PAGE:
Do-it-yourself short-term vacation rental management
- Mar 29, 2018 | Heather Bayer
It’s a lot easier to self-manage a vacation home than it was 10 years ago. Online vacation rental companies like Airbnb, HomeAway, and VRBO make it less time-consuming by taking care of the processes that used to be manual. Updating calendars, managing rate tables, altering text, and uploading photos can be done with minimal effort. However, travelers and online platforms have high expectations of owners to respond in a very short time, answer all questions, and resolve any problems — both before and during the vacation.
There are two ways to get all this done effectively. The first is to knuckle down, do it yourself, and become a multitasking wizard; the second is to engage a property management company and hand over all the onerous work to a third party.
What self-management entails
Hundreds of thousands of owners manage their own rentals and the majority of them use just one platform, such as Airbnb, to market and administer their bookings.
While there is still a lot involved in the way of dealing with guest inquiries, much of the booking process is automated. You get notified when a guest books; the communication all takes place within the platform; the guest stays and payment is transferred to your account less their small commission. Sometimes even the lodging taxes are taken care of and remitted to the appropriate authority on your behalf.
For those owners wanting to put all their eggs in one basket, that’s a great solution, but it gets a little more complex when you want to advertise on other platforms or accept direct bookings via your own website.
At this stage, self-management becomes more challenging as you’ll need to be on the ball with the different processes on each listing site.
To self-manage effectively you need to have the time to do all of the following, at a minimum:
- Coordinate all the different listings and ensure they’re all kept up to date and consistent.
- Update your own website and manage reservations, calendars, and payment processing.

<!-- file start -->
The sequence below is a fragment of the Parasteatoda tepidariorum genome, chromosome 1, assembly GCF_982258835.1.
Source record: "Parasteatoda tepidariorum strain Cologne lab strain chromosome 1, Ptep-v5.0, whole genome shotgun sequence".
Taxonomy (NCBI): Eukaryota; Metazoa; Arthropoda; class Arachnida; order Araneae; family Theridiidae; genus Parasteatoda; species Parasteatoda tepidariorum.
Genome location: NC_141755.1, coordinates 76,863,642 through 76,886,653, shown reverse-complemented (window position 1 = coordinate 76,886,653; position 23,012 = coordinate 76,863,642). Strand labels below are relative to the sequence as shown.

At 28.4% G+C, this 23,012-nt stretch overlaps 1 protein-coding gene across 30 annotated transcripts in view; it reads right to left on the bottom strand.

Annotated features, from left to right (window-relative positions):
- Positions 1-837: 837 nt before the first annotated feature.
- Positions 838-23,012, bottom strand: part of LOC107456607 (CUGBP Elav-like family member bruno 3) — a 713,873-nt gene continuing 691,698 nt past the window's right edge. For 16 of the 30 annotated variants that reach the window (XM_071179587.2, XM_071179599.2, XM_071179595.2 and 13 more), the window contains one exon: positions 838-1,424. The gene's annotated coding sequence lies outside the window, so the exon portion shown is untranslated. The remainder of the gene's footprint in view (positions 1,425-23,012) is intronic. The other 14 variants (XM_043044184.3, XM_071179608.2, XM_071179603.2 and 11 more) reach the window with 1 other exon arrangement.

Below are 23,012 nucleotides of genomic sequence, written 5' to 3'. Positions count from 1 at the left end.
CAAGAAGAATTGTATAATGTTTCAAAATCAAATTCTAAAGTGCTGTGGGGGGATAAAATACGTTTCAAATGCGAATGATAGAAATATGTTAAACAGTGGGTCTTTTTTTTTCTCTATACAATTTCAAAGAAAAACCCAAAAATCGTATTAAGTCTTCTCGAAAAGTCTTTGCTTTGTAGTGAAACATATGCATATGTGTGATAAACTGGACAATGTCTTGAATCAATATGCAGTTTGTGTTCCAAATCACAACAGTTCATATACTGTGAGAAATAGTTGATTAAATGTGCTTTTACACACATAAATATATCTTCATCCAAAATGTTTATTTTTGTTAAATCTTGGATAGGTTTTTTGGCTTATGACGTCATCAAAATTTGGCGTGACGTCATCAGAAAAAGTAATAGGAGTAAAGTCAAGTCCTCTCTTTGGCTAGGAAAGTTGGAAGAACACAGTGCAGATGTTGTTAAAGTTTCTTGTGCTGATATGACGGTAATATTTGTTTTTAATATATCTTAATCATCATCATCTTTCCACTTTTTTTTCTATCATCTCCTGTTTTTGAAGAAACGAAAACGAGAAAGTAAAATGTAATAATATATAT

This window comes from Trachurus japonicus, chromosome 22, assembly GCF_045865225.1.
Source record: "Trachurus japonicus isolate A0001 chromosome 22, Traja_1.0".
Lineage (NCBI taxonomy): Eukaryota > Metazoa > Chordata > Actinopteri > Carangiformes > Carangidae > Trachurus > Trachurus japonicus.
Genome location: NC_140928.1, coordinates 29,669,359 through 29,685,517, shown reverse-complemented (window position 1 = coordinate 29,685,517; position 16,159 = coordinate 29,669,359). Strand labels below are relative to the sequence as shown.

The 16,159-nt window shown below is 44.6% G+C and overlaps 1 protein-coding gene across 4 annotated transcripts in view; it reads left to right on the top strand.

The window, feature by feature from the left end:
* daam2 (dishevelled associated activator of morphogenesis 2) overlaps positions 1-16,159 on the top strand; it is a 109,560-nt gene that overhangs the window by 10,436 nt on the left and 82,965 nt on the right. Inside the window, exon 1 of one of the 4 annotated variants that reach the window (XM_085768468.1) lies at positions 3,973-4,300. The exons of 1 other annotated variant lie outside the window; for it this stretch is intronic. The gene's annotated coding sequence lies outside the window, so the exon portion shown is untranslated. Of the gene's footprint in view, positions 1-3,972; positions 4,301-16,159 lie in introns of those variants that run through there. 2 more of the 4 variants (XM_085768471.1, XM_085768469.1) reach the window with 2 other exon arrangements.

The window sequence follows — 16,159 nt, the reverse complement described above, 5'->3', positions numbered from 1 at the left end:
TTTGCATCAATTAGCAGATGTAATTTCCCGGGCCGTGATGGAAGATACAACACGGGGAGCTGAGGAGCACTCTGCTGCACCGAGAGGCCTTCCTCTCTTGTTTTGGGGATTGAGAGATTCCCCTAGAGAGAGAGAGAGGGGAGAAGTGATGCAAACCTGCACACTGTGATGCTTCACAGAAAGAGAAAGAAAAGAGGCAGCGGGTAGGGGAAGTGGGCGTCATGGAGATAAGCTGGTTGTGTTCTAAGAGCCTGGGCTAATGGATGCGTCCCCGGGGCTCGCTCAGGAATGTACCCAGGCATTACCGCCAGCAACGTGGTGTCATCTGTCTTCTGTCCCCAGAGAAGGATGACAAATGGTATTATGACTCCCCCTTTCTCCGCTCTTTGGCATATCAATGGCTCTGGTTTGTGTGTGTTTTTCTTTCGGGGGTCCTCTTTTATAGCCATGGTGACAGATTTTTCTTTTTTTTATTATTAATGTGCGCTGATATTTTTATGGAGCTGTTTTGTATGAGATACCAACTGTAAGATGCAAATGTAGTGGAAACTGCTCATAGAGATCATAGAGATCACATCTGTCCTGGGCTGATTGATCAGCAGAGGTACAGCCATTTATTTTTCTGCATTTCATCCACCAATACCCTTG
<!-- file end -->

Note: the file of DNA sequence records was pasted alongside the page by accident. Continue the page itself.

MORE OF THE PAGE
- Create a social media strategy to get your message out regularly.
- Work with suppliers such as cleaners, maintenance providers, and any third parties who will manage in your absence.
- Remarket to guests who have booked via third parties so they come to you directly the next time.
- Manage the required lodging tax requirements.
Fortunately, there are a range of apps to help with many of these processes, from channel management resources that make listing on multiple sites simple and convenient, to complete reservation systems designed for independent owners. Then there are services that can look after the collection and remittance of lodging taxes.
5 resources to help with self-management
Buffer — manages all your social media channels from one place — schedule posts in advance.
OneRooftop — offers a reservation system, channel manager, and website design all for one reasonable monthly fee.
ActiveCampaign — provides marketing automation with list management, email marketing, and newsletters.
Avalara MyLodgeTax — determines, prepares, and remits hospitality and lodging taxes.
PointCentral — enables smart home automation systems for remote home management.
While self-management is not for everyone, if you’re organized and have the time to coordinate all these moving parts, it could be a good choice.
However, once you’ve weighed the options, you may well decide you’d like a third party to manage all or part of your rental business for you. That opens up a new set of choices.
From full-service management companies that will take care of every aspect of the process, to rental agencies that will do the marketing only while you look after the changeovers, there are many options for management.
The growth of Airbnb has fueled a new breed of companies called host managers who describe themselves as third-party companies that assist with hosting responsibilities like key exchanges, cleanings, and listing management. Unlike conventional property managers these organizations offer a laundry list of services from which you can pick and choose.
With so much choice, it’s important to step back and think hard about what you really want to let go, and how much you want to budget for third-party management. My next post will explore the most important aspect of this decision-making process.